flats-based brick and barrel brewery to open before end of october


Brick and Barrel, a new brewery, winery and taproom at 1844 Columbus Road in the Flats, is finally set to open its doors after months of delays. The tentative opening date is Tuesday, October 21st, the same day the new Columbus Road bridge is expected to open to traffic. Partner Jason Henkel promises that at the very least, the venue will roll up its garage doors and start pouring pints by the end of the month.

That's good news for Cleveland beer fans, who will soon be able to quench their thirst at yet another new brewery. The venue will no doubt prove popular, with a new taproom that is airy and comfortable, a location offering views of iconic bridges and the downtown skyline, and easy access to Rivergate Park.

The squat, one-story building was a machine shop and coal processing plant in its former life. It was "a complete mess," says Henkel, when he and co-founders Mike Dagiasis and Karl Spiesman leased it from owner Mid-State Restoration. The partners have renovated it from top to bottom and installed a 3.5-barrel brewing system, a seven-barrel fermenter and a seven-barrel conditioning tank. There will be a new front patio.

The minimalist interior furnishings are made from reclaimed materials that were procured from Old School Architectural Salvage. A church pew and 19th century barn wood were used to build the bar, and the bartop is made from an old chalkboard. Tables were constructed using old warehouse carriages once used by industrial businesses in the Flats. The taproom seats about 35, but can hold up to 150, and patrons have great views of the beer and wine production areas.

"We wanted to give people a feel for the neighborhood, and bring some of the outside inside," says Henkel of the decision to use reclaimed materials.

Spiesman says that Brick and Barrel will offer traditional styles such as German Kolsch and English ales. There will be no pasteurization or flavoring. Brick and Barrel will sell kegs to individuals and distribute them to restaurants and bars. The brewer eschews some of the eclectic, ultra-hoppy beers that are popular these days, preferring simpler styles and doing a few things well.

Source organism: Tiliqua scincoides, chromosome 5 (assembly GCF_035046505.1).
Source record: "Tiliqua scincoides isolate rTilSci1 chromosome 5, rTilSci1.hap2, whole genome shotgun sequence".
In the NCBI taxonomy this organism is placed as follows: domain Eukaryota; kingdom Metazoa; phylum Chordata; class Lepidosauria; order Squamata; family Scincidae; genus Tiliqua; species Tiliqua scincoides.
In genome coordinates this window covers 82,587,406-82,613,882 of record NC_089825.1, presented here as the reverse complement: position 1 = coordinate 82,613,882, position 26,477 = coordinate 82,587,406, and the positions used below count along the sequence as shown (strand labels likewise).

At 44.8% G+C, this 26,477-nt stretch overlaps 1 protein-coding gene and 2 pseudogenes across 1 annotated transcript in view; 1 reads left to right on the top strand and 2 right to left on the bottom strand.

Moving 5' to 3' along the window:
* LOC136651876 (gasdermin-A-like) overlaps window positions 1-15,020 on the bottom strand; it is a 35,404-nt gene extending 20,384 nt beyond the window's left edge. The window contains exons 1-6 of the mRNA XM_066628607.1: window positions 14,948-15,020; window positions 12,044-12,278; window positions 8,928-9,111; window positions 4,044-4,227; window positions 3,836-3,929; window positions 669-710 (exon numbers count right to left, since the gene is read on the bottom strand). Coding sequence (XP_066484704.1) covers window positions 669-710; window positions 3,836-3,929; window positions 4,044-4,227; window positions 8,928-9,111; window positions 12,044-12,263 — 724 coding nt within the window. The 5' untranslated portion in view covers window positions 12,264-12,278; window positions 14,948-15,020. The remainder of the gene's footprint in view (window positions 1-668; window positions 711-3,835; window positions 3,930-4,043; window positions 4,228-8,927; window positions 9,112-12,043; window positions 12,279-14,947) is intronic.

"There are other people doing beer and doing it well," says Henkel simply. "We want to be another one doing it, and make the rising tide lift all boats."

The winemaking operation is still in the works, but the partners already have experience with importing grapes and making their own wine. The rear of the facility will house a wine press and crush that will be used to produce whites and reds. Brick and Barrel expects to sell wine onsite by the glass and bottle.

Phase II of the brewery will involve a beer garden out back. The owners have to work out plenty of details with the city, including purchasing a vacated alley, but Henkel envisions a group of picnic tables with a cool outdoor chandelier hanging overhead. The location offers views of Rivergate Park.
 

Read more articles by Lee Chilcote.

Lee Chilcote is the author of the poetry chapbooks The Shape of Home and How to Live in Ruins. His writing has been published by Vanity Fair, Next City, Belt and many literary journals as well as in The Cleveland Neighborhood Guidebook, The Cleveland Anthology and A Race Anthology: Dispatches and Artifacts from a Segregated City. He is a founder and former executive director of Literary Cleveland. He lives in the Detroit Shoreway neighborhood of Cleveland with his family.
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